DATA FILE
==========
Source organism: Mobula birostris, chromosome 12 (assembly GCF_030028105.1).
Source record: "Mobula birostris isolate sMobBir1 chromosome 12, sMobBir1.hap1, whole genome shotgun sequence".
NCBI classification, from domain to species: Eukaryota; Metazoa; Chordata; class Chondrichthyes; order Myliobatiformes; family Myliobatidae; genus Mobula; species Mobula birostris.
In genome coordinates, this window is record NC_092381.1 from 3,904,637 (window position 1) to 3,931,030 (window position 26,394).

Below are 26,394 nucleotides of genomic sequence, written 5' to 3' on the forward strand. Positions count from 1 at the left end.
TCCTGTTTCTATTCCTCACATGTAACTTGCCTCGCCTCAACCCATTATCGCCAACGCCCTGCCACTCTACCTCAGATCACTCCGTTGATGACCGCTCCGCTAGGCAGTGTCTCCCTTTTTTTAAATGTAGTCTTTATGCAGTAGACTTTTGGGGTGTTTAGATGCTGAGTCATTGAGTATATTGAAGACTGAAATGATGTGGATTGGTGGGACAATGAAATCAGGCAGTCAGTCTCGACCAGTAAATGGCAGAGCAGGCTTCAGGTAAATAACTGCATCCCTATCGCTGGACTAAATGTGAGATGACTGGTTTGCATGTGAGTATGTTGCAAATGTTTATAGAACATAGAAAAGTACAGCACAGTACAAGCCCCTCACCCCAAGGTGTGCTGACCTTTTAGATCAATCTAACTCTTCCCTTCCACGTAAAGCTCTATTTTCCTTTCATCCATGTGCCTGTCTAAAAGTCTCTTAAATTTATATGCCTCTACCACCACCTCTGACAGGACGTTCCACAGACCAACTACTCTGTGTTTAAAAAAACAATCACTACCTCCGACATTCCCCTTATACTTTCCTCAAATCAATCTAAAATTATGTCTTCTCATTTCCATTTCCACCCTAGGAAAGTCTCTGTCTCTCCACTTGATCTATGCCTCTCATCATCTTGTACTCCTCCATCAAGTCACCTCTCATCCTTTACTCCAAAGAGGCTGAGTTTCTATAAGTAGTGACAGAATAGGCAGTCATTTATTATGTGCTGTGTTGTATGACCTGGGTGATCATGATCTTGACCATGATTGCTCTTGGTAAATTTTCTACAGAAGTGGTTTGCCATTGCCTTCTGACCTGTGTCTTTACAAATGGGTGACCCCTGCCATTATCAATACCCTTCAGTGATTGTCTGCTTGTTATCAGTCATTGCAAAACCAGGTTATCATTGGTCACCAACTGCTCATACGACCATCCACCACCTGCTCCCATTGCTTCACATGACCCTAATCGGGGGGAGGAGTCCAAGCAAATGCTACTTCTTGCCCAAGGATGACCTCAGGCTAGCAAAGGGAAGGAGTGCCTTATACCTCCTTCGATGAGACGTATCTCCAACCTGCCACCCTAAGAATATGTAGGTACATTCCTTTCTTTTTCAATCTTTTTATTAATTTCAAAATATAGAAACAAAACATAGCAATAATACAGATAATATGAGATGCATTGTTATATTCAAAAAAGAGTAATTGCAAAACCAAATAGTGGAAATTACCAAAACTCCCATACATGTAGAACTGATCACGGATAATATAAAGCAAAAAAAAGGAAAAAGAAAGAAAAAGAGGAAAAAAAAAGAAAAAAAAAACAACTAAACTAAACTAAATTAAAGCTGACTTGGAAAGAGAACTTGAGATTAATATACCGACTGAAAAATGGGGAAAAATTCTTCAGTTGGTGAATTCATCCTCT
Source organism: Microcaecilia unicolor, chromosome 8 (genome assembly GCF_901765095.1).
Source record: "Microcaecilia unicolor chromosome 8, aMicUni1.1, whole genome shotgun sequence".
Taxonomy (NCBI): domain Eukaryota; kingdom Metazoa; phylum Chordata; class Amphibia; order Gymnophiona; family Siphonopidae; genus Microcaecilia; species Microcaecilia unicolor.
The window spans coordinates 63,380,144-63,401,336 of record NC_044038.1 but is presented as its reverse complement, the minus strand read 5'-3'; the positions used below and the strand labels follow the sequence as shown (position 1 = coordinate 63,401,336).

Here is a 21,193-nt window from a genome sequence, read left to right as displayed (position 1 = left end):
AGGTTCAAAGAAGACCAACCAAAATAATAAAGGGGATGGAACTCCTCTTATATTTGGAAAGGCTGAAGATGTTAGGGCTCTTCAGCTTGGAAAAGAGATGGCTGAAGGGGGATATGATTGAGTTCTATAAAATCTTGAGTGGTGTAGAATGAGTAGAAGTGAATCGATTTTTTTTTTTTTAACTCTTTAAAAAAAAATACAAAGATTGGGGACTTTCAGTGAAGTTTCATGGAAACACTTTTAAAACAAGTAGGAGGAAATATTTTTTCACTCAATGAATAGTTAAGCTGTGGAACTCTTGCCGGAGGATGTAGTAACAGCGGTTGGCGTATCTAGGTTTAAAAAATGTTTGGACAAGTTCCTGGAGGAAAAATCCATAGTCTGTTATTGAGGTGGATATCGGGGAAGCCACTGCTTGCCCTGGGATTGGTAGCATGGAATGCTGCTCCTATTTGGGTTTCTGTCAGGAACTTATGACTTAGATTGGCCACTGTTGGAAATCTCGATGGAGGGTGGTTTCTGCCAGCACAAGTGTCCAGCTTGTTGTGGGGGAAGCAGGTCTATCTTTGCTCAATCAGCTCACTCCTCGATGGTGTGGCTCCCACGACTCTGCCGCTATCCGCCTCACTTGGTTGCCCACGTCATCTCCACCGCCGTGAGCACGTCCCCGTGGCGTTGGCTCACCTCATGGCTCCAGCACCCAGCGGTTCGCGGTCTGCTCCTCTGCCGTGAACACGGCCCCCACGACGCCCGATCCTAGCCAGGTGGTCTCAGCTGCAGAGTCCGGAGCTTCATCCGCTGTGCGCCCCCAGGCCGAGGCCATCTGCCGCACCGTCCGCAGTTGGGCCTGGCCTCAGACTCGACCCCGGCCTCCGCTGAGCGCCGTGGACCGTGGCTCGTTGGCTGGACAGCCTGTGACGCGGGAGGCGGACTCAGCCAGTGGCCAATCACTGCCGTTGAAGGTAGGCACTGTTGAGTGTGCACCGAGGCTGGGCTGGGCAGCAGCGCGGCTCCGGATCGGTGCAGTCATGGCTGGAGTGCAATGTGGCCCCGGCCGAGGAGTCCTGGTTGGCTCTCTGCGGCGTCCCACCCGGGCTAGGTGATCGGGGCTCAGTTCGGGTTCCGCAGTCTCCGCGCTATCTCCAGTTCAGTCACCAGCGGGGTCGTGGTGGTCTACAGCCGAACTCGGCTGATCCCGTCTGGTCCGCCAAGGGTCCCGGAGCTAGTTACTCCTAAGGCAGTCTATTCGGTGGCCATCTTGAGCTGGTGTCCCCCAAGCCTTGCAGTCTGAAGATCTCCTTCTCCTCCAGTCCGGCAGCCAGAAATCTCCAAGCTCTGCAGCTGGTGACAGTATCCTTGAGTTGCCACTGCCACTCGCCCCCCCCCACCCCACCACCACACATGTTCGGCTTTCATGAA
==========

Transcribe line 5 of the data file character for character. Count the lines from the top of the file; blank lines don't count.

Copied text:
Below are 26,394 nucleotides of genomic sequence, written 5' to 3' on the forward strand. Positions count from 1 at the left end.